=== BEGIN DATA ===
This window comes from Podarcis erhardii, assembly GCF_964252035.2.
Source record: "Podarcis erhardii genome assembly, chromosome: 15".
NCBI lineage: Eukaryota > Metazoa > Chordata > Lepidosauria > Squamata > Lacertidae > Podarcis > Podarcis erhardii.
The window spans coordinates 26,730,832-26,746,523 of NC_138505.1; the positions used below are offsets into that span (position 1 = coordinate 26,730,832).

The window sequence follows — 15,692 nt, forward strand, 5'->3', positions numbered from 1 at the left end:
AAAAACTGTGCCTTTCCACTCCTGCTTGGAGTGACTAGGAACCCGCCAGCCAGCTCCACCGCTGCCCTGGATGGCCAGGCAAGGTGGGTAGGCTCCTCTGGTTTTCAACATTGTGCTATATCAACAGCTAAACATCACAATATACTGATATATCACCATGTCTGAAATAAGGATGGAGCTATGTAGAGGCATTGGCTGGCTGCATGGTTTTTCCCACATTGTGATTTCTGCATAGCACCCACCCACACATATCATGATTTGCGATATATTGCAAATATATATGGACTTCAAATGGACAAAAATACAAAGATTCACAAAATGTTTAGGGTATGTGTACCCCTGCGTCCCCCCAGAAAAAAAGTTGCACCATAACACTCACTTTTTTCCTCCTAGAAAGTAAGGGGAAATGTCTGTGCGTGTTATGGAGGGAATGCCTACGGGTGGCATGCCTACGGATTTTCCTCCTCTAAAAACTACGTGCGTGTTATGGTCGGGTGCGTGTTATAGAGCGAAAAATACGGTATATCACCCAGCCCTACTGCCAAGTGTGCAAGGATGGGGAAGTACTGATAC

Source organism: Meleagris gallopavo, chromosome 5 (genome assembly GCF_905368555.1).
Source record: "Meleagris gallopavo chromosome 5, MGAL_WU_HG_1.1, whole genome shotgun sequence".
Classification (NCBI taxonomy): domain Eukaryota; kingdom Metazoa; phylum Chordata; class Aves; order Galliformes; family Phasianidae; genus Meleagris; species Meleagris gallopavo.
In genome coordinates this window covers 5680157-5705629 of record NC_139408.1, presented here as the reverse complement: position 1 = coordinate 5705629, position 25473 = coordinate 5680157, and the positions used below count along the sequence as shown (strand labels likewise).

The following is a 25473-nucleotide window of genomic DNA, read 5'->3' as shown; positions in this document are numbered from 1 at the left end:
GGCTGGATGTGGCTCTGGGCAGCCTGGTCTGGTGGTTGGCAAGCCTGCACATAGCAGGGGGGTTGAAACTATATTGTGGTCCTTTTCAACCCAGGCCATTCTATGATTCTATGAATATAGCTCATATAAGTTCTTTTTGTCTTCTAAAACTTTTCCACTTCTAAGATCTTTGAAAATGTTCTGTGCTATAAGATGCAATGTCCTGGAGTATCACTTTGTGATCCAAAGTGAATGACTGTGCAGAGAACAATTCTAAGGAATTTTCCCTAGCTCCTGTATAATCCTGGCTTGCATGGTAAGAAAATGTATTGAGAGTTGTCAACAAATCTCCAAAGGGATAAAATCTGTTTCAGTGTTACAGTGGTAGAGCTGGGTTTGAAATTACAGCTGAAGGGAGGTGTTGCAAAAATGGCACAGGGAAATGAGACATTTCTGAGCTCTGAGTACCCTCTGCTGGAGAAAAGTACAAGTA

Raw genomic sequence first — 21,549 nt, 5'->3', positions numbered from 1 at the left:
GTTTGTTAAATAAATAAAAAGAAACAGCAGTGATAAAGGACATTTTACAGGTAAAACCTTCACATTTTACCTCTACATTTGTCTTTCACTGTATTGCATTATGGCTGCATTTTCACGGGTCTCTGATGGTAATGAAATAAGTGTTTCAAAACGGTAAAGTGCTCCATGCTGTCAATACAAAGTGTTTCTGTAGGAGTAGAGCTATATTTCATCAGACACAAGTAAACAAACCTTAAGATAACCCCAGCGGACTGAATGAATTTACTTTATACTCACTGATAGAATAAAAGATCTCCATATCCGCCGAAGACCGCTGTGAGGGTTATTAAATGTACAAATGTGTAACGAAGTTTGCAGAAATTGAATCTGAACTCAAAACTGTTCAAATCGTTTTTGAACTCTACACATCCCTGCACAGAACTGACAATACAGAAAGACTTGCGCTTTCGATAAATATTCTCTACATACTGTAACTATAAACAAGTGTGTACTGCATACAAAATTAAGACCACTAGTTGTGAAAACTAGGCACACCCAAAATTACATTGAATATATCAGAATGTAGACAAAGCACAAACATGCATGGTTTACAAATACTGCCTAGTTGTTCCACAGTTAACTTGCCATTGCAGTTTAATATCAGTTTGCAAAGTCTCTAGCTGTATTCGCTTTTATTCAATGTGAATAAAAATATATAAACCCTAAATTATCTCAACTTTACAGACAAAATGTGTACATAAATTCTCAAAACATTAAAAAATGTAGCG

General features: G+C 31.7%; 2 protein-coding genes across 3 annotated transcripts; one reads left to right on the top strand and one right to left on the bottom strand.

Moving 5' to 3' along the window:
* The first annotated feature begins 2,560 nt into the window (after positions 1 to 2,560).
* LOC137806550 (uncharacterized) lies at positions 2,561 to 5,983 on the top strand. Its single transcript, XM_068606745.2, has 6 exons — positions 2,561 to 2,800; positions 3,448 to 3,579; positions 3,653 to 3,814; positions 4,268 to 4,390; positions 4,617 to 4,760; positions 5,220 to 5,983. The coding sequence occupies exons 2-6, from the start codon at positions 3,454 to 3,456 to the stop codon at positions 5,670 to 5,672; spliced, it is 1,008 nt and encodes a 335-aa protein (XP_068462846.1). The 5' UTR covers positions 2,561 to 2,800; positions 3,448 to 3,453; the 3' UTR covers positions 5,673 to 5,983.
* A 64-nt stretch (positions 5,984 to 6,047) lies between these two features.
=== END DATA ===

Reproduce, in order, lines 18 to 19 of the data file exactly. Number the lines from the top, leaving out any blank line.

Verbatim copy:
* LOC137806550 (uncharacterized) lies at positions 2,561 to 5,983 on the top strand. Its single transcript, XM_068606745.2, has 6 exons — positions 2,561 to 2,800; positions 3,448 to 3,579; positions 3,653 to 3,814; positions 4,268 to 4,390; positions 4,617 to 4,760; positions 5,220 to 5,983. The coding sequence occupies exons 2-6, from the start codon at positions 3,454 to 3,456 to the stop codon at positions 5,670 to 5,672; spliced, it is 1,008 nt and encodes a 335-aa protein (XP_068462846.1). The 5' UTR covers positions 2,561 to 2,800; positions 3,448 to 3,453; the 3' UTR covers positions 5,673 to 5,983.
* A 64-nt stretch (positions 5,984 to 6,047) lies between these two features.